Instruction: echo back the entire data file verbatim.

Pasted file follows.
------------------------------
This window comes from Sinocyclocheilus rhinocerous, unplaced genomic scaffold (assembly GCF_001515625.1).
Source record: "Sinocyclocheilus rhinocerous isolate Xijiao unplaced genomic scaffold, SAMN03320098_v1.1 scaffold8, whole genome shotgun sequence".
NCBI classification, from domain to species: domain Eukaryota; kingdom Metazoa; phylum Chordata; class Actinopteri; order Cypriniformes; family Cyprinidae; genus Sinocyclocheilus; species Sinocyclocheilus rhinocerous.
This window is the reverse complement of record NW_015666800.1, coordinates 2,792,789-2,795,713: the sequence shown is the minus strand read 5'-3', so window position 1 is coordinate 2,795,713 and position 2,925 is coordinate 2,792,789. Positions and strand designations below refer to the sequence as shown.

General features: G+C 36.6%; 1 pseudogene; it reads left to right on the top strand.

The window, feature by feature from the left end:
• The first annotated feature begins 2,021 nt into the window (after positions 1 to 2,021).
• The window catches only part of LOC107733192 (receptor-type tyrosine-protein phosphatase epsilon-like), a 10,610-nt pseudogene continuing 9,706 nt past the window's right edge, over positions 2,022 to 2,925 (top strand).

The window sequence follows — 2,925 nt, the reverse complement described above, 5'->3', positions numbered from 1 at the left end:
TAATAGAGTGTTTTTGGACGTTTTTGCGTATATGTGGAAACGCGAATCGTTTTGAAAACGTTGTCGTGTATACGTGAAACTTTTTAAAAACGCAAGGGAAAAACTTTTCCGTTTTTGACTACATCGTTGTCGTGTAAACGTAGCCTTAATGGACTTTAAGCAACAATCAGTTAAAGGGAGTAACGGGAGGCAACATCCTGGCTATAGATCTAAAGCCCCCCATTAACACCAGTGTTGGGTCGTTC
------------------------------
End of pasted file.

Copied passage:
This window comes from Sinocyclocheilus rhinocerous, unplaced genomic scaffold (assembly GCF_001515625.1).
Source record: "Sinocyclocheilus rhinocerous isolate Xijiao unplaced genomic scaffold, SAMN03320098_v1.1 scaffold8, whole genome shotgun sequence".
NCBI classification, from domain to species: domain Eukaryota; kingdom Metazoa; phylum Chordata; class Actinopteri; order Cypriniformes; family Cyprinidae; genus Sinocyclocheilus; species Sinocyclocheilus rhinocerous.
This window is the reverse complement of record NW_015666800.1, coordinates 2,792,789-2,795,713: the sequence shown is the minus strand read 5'-3', so window position 1 is coordinate 2,795,713 and position 2,925 is coordinate 2,792,789. Positions and strand designations below refer to the sequence as shown.

General features: G+C 36.6%; 1 pseudogene; it reads left to right on the top strand.

The window, feature by feature from the left end:
• The first annotated feature begins 2,021 nt into the window (after positions 1 to 2,021).
• The window catches only part of LOC107733192 (receptor-type tyrosine-protein phosphatase epsilon-like), a 10,610-nt pseudogene continuing 9,706 nt past the window's right edge, over positions 2,022 to 2,925 (top strand).

The window sequence follows — 2,925 nt, the reverse complement described above, 5'->3', positions numbered from 1 at the left end:
TAATAGAGTGTTTTTGGACGTTTTTGCGTATATGTGGAAACGCGAATCGTTTTGAAAACGTTGTCGTGTATACGTGAAACTTTTTAAAAACGCAAGGGAAAAACTTTTCCGTTTTTGACTACATCGTTGTCGTGTAAACGTAGCCTTAATGGACTTTAAGCAACAATCAGTTAAAGGGAGTAACGGGAGGCAACATCCTGGCTATAGATCTAAAGCCCCCCATTAACACCAGTGTTGGGTCGTTC